Three, limited rehabilitation of the destroyed parts of the city. Maintain ground zero and build new and expansion cities around it. The schools, hospitals, and places of worships and other institutions should be rebuilt. But a portion of the ruins should be preserved as a reminder of what terrorism can do. It can be designed like Hiroshima and Nagasaki wherein thousands of tourists flock to the site be reminded of the devastating effect of nuclear war. When I was there a few months ago for my birthday, I saw how the tourists felt engaged with the memorial.
Four, Marawi should not be car-oriented and should strictly impose the building code and aim at higher international standards. When we were going around ground zero, we noticed how small the streets were; before the war the city was already experiencing traffic congestion. We also noticed that some of the houses and establishments were encroaching on the streets and in some areas, the sidewalks had disappeared. There were no proper drainage and sewerage systems in place. Wire and overhead utilities could also be placed underground.
Five, update the comprehensive land use and zoning ordinance of the province, as well as the comprehensive development plan. It is through these plans that world-class architecture and planning principles will be institutionalized by drafting local ordinances. It will also serve as the guide and unifier of the vision of the people of the city. Public consultations and participation should be practiced during the re-planning of the city. *
Six, develop and update the development plan of the entire province of Lanao del Sur, most especially the cities and municipalities around Lanao Lake, the second largest in the country. The key to sustainable and smarter development is aligning the land use, zoning, and development plans of the adjacent cities and municipalities. Lanao Lake is as beautiful as, and could be more beautiful through environmental enhancement than, Lake Geneva.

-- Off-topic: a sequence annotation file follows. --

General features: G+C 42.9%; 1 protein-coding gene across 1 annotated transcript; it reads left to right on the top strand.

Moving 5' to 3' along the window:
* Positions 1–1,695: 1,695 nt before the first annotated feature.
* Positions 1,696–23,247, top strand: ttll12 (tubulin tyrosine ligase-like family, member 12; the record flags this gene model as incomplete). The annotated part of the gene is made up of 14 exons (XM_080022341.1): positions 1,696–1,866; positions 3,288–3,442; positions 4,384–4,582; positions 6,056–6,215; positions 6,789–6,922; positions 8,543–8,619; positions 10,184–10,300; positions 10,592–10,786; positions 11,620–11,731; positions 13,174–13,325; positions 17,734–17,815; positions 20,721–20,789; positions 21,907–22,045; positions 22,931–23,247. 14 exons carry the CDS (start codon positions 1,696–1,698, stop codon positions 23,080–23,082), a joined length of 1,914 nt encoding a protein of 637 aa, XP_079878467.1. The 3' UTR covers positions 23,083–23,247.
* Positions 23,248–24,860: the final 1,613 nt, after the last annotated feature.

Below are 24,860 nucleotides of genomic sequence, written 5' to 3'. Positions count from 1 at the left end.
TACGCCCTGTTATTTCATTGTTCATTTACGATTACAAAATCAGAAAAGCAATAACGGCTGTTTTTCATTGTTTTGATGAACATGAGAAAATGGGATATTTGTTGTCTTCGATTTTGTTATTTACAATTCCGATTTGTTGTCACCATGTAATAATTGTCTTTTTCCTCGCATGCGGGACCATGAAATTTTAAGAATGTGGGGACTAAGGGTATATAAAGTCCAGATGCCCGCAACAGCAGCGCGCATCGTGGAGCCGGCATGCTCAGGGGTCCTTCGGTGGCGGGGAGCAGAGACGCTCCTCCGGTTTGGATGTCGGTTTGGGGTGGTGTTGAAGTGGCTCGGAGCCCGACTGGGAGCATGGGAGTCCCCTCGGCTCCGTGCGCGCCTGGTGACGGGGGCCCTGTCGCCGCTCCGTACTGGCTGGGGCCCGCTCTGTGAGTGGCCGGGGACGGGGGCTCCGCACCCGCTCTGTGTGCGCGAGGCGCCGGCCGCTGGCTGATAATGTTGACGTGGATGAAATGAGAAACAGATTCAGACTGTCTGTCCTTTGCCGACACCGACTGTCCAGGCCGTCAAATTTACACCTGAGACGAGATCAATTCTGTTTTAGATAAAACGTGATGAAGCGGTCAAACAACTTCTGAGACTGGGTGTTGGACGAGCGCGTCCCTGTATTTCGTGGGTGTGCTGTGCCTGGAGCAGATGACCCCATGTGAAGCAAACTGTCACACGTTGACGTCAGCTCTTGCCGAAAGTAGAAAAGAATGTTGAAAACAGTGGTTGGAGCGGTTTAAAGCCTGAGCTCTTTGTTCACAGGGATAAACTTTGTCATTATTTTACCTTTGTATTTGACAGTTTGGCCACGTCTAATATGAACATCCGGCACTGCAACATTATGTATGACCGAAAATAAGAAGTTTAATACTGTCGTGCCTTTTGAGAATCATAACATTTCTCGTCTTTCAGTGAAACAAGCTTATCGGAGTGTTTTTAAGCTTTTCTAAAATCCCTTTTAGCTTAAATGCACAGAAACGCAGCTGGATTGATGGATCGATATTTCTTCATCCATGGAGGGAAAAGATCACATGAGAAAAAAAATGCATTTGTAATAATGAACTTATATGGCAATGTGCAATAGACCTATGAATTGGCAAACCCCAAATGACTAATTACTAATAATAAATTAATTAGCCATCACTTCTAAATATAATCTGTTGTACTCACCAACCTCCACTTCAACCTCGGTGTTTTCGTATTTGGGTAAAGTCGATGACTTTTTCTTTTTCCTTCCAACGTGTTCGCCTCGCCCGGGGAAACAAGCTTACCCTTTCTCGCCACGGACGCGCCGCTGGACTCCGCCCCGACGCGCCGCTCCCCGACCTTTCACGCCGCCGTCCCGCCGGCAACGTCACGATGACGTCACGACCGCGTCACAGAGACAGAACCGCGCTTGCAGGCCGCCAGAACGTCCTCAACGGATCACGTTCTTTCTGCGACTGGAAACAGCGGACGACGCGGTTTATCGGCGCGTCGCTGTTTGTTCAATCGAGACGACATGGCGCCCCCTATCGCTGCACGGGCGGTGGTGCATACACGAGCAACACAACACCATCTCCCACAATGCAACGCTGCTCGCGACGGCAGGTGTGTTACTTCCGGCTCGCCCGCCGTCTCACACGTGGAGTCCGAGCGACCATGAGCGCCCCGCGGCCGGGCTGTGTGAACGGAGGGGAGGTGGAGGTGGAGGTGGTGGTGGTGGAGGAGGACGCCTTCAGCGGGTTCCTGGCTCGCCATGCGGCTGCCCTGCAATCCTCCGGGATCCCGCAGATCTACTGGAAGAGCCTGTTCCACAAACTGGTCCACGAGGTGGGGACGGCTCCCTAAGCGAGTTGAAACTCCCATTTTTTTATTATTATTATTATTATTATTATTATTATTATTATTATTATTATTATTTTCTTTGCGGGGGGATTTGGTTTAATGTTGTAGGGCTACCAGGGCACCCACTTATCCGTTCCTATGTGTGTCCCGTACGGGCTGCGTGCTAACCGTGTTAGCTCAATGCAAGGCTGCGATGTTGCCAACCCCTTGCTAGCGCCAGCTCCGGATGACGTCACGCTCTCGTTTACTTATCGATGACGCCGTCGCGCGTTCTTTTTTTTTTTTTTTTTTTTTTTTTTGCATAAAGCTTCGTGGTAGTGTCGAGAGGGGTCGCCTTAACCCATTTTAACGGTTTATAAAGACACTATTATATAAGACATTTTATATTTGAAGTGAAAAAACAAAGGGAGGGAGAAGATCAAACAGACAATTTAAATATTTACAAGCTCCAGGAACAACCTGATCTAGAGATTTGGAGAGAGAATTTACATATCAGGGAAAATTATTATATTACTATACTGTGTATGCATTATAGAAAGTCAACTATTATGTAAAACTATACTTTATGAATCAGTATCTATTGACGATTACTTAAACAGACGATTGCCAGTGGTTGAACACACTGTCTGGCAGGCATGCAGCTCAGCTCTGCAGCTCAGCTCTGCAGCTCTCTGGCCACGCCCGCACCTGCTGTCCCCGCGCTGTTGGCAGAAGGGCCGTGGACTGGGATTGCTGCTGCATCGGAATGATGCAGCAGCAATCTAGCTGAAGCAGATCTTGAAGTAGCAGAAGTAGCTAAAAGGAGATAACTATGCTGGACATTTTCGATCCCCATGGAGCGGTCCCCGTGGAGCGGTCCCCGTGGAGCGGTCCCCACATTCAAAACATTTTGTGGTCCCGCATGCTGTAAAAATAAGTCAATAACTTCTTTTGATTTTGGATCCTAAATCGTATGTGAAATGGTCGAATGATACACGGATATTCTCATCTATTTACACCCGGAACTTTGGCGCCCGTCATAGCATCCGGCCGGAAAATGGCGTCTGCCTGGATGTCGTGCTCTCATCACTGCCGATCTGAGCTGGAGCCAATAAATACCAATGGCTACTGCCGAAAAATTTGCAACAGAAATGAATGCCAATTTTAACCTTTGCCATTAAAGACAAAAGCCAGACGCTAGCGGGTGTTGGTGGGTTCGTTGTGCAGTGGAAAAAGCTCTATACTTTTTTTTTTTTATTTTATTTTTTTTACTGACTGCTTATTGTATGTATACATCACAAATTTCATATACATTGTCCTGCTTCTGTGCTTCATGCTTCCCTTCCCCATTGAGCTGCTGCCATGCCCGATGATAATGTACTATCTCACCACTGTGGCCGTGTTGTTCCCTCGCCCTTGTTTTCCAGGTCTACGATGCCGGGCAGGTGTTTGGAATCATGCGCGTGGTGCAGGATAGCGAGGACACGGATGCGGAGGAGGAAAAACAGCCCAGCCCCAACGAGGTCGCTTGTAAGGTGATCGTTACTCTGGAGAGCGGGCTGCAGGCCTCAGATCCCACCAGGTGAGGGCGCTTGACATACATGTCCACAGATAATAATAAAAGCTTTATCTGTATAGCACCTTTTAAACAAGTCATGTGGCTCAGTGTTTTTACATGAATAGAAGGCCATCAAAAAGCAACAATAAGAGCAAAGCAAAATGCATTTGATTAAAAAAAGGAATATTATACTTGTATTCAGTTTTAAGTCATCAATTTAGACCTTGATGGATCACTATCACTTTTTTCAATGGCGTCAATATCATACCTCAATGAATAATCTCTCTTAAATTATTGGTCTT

Seven, assure people that they will retain the titles to their property regardless of what the zoning ordinances will be. One of the biggest challenges and lessons learned from Yolanda is the difficulty of land management.
Working for Dubai made me realize that religion is not a hindrance in developing cities and nations. When culturally and spiritually diverse countries assimilate into one society, there is economic vibrancy, proliferation of artists, and more appreciation for identity, and respect. We can take inspiration from Dubai, Abu Dhabi, Malaysia, and European countries.
After visiting and observing more than 2,000 cities in 74 countries, and being able to work and help 39 countries, I have observed there are only five ingredients of success: strong political will, visionary leadership, good planning, good design, and good governance. With these key ingredients, I believe that there will always be hope to build back better, safer, smarter, and more sustainable cities and communities in the Philippines, especially in Marawi and Lanao. *
The article was written by Architect Felino A. Palafox, Jr., of the Manila Times titled “Rebulding Marawi” which was published October 19, 2017.